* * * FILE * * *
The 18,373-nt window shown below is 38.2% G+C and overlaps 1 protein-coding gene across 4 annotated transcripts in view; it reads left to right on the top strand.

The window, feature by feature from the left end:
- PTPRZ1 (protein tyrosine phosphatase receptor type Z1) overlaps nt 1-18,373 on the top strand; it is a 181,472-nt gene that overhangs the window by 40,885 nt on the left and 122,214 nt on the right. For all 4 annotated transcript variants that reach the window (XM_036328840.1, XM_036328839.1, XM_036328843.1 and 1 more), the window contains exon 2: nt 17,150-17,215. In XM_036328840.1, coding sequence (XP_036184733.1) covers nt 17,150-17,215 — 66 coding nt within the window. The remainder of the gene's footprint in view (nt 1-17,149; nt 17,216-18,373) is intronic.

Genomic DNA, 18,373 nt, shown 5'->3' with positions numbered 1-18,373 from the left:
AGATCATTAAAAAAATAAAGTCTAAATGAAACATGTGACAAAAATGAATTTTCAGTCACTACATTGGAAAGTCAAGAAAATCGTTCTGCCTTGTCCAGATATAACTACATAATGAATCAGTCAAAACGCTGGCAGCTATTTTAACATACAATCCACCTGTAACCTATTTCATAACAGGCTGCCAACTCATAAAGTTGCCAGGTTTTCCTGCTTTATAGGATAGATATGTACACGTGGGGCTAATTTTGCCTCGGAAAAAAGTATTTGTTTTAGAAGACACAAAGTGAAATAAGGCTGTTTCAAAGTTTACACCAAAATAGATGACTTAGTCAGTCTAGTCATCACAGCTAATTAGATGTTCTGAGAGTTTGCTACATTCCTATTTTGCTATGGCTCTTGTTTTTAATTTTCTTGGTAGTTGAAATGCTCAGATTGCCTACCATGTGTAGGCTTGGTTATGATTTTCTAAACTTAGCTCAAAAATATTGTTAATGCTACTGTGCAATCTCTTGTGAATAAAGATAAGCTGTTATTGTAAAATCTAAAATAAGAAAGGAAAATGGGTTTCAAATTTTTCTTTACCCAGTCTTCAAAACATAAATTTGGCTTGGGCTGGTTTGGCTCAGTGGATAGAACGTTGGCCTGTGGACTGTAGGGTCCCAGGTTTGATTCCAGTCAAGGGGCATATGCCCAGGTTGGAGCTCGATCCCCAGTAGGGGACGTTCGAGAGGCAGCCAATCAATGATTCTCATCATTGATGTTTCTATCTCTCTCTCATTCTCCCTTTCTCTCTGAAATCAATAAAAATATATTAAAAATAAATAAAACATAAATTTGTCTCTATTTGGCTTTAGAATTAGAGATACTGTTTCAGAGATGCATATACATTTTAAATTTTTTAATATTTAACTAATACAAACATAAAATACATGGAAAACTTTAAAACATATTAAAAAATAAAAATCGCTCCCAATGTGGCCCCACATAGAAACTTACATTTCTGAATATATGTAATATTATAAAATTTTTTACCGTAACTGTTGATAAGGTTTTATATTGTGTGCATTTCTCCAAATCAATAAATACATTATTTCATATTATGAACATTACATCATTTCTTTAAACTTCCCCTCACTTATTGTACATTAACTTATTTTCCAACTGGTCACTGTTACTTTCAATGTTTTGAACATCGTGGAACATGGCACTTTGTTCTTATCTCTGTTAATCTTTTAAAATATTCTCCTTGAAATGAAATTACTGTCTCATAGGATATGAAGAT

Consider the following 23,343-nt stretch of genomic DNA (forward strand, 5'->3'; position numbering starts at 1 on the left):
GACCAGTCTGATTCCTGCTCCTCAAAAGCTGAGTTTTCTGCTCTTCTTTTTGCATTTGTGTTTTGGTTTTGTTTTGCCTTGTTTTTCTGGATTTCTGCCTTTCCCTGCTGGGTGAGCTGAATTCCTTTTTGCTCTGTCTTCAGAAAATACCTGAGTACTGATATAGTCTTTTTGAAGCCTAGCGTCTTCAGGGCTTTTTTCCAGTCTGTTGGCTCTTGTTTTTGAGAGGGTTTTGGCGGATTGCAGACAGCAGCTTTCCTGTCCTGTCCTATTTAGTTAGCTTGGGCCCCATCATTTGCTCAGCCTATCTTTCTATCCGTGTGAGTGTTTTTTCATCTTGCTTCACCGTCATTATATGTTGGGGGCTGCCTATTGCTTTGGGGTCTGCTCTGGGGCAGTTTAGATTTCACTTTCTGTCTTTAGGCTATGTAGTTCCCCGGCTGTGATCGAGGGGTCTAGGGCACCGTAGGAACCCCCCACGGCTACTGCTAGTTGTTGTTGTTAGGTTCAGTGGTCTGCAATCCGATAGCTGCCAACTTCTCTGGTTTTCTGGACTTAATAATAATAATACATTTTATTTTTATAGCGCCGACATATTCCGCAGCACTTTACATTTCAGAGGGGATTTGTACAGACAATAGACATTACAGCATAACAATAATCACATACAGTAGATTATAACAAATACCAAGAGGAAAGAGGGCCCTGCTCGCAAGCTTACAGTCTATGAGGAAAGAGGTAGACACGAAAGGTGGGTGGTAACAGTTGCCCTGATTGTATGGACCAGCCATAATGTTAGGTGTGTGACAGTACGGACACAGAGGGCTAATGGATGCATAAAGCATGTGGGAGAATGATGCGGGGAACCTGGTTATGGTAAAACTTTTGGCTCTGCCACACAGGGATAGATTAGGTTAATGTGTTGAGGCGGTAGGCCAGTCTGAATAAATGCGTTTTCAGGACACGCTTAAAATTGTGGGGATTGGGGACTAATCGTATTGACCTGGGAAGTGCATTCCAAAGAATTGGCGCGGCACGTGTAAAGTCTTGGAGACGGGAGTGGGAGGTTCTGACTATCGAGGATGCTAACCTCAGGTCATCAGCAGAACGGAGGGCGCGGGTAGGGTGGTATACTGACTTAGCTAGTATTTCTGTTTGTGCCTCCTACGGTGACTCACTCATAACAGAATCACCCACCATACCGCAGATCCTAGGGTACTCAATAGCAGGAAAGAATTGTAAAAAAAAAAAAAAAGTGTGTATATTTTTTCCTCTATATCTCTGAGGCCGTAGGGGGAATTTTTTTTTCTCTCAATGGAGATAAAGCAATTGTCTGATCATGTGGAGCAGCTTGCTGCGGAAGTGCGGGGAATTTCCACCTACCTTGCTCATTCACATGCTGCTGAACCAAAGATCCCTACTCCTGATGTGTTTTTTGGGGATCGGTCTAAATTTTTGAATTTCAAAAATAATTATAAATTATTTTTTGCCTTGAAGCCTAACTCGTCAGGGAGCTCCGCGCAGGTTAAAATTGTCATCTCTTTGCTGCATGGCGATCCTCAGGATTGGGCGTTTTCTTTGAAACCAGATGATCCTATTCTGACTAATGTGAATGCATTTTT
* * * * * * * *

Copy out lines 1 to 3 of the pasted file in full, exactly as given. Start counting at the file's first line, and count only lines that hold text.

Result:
The 18,373-nt window shown below is 38.2% G+C and overlaps 1 protein-coding gene across 4 annotated transcripts in view; it reads left to right on the top strand.

The window, feature by feature from the left end:
- PTPRZ1 (protein tyrosine phosphatase receptor type Z1) overlaps nt 1-18,373 on the top strand; it is a 181,472-nt gene that overhangs the window by 40,885 nt on the left and 122,214 nt on the right. For all 4 annotated transcript variants that reach the window (XM_036328840.1, XM_036328839.1, XM_036328843.1 and 1 more), the window contains exon 2: nt 17,150-17,215. In XM_036328840.1, coding sequence (XP_036184733.1) covers nt 17,150-17,215 — 66 coding nt within the window. The remainder of the gene's footprint in view (nt 1-17,149; nt 17,216-18,373) is intronic.